The restoration of the Veterans Room in the Park Avenue Armory, located on Park Avenue and 67th Street, was recently completed, after fourteen months, by the Swiss firm Herzog & de Meuron. The Veterans Room is one of the few surviving interior spaces in the entire world created by Louis C. Tiffany and other prominent artisans associated with this project. In fact, at the time, Tiffany was known only as a landscape painter. He was 31 and hadn’t created his famous Tiffany Lamps yet.
Before our visual tour begins, it’s important to note that in the year 2000, the Park Avenue Armory was named one of the 100 most endangered historic sites in the world by World Monuments Fund. Through the efforts of the non-profit group Park Avenue Armory, a restoration effort was launched to not only restore, but also to reimagine the space.
The Veterans Room as it looked in 1881. Image via Park Avenue Armory
The Veterans Room was originally designed in 1881 by Louis Comfort Tiffany and an impressive team which included architect, Stanford White, interior designer, Candace Wheeler, and painter Samuel Colman. Stanford White was 27, and had just joined the firm McKim, Mead & White when he began as a consulting architect on this project. When the room was completed, it was declared by The New York Times as “undoubtedly the most magnificent apartment of its kind in this country.”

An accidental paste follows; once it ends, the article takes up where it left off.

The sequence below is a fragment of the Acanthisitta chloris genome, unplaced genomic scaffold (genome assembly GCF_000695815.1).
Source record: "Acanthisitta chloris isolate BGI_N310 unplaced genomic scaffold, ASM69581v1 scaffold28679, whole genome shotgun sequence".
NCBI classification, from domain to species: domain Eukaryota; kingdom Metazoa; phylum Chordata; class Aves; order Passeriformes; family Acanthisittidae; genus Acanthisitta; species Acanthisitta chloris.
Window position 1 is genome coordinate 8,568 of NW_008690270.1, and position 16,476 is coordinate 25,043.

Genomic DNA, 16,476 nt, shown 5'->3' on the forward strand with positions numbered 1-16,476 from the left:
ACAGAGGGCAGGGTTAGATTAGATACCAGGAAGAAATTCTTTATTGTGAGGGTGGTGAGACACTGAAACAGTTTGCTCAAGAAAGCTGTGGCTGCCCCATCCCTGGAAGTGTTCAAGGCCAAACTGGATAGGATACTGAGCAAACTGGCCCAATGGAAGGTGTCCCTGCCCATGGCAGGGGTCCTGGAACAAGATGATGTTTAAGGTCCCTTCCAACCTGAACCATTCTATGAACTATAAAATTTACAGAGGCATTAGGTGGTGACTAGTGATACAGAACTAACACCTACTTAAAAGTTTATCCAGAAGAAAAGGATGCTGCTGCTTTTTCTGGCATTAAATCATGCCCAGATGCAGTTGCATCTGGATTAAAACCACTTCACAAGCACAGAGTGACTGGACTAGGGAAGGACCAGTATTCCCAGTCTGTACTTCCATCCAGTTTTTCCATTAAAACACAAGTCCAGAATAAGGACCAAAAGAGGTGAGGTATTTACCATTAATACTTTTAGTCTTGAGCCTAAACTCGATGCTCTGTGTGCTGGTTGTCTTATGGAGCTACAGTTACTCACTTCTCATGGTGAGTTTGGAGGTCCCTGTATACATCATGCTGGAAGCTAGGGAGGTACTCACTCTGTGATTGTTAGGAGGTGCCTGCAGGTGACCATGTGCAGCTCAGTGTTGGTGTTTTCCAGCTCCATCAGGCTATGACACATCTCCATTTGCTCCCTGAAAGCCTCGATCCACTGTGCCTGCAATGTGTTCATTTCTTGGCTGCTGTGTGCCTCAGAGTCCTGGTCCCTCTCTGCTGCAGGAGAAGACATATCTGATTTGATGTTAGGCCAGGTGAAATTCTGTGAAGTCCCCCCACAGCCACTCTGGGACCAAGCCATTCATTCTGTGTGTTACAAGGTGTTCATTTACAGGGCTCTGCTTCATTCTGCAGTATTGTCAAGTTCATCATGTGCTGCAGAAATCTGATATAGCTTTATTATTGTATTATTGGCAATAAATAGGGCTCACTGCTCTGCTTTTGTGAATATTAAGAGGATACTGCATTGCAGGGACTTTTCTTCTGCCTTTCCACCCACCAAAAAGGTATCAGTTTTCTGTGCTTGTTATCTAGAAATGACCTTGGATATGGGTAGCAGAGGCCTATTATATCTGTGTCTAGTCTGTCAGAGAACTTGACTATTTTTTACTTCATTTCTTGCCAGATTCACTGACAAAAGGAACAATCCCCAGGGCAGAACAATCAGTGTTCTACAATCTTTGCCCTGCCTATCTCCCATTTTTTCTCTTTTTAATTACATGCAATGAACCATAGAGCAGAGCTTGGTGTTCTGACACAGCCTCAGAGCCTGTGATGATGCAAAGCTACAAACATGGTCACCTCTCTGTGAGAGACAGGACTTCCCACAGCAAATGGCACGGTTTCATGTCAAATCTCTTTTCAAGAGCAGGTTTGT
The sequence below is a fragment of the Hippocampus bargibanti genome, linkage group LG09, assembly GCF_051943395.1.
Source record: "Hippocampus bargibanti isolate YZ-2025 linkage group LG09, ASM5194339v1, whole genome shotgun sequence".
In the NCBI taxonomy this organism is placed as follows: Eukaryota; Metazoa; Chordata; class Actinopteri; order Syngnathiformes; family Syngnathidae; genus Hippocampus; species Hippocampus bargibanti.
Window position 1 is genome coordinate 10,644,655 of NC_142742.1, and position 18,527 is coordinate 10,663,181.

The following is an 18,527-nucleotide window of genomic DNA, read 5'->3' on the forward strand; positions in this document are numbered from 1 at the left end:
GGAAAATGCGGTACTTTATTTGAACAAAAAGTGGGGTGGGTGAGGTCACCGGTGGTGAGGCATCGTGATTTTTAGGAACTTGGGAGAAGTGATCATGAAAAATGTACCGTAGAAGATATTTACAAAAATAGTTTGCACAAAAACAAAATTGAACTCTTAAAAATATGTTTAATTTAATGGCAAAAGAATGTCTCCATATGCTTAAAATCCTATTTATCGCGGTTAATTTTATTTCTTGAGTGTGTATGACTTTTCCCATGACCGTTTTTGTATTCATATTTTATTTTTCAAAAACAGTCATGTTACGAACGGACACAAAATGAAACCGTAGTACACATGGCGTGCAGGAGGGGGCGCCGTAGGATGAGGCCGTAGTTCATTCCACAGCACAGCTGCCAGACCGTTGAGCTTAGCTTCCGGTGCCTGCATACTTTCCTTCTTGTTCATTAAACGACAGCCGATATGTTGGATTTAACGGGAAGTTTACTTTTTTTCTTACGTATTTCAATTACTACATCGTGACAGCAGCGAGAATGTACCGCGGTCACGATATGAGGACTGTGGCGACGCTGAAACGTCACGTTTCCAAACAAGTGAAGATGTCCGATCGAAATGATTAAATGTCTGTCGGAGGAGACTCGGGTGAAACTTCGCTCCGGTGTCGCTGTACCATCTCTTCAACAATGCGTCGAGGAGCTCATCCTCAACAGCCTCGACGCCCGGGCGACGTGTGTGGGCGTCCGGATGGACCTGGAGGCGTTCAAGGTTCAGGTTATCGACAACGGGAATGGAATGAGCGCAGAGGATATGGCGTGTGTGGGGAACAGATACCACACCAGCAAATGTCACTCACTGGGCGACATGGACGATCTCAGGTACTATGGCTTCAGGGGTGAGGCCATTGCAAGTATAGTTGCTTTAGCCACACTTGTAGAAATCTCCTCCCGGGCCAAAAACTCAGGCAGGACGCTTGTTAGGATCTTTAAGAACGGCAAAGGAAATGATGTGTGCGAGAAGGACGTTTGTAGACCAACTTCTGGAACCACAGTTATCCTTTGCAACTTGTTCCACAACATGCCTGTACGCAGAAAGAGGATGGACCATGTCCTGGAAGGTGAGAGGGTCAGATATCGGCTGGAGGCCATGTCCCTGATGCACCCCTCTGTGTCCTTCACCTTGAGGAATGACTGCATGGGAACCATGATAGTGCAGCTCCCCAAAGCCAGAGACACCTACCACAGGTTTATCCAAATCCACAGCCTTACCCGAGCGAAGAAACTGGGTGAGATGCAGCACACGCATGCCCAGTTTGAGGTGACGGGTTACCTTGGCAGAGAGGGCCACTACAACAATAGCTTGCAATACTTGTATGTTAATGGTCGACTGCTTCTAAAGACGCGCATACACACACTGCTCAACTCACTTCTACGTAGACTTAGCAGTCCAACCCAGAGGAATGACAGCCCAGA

But this should not be a surprise, considering the background of the Park Avenue Armory and its members. The Seventh Regiment Armory consisted of an elite group of men, with prominent family names of the Gilded Age, like Vanderbilt, Van Rensselaer, Roosevelt, Harriman, and Livingston. Often referred to as the Silk Stocking regiment, this was the only privately funded armory – each room looking every bit as decadent as the near-by homes its members lived in.
Process shot of the Veterans Room under restoration. Photo by James Ewing
When the restoration began, they found the ceiling covered with brown paint. Removing the paint, they uncovered ax-hewn California redwood ceiling timers, with surviving metallic painted designs. The Tiffany windows with red glass, glow blue when the western sunlight strikes from a certain angle. Columns wrapped in nautical chains believed to have been used on New York Harbor piers. Hand-pressed blue tiles by Tiffany were restored and revitalized.
A small patch of the original wallpaper by Tiffany and Wheeler was discovered. This allowed for the chain-link pattern in green, copper and aluminum to be recreated. The original wood and metalwork, gas light fixtures were electrified in a way as to recapture the glow of the original room under gas light. Just below the ceiling, the room is surrounded by a frieze, which was originally done by Francis Millet and George Yewell.
Above the fireplace is a Tiffany made glass and plaster mural depicting good vs evil.
Even before the restoration, the Park Avenue Veterans Room appeared as a film location in Boardwalk Empire, serving as the interior of the Commodore’s house. The room is now open to the public and will be used for small-scale events including lectures, jazz and new music, curated by jazz pianist, composer, and MacArthur Fellow Jason Moran, with their performance schedule beginning this month.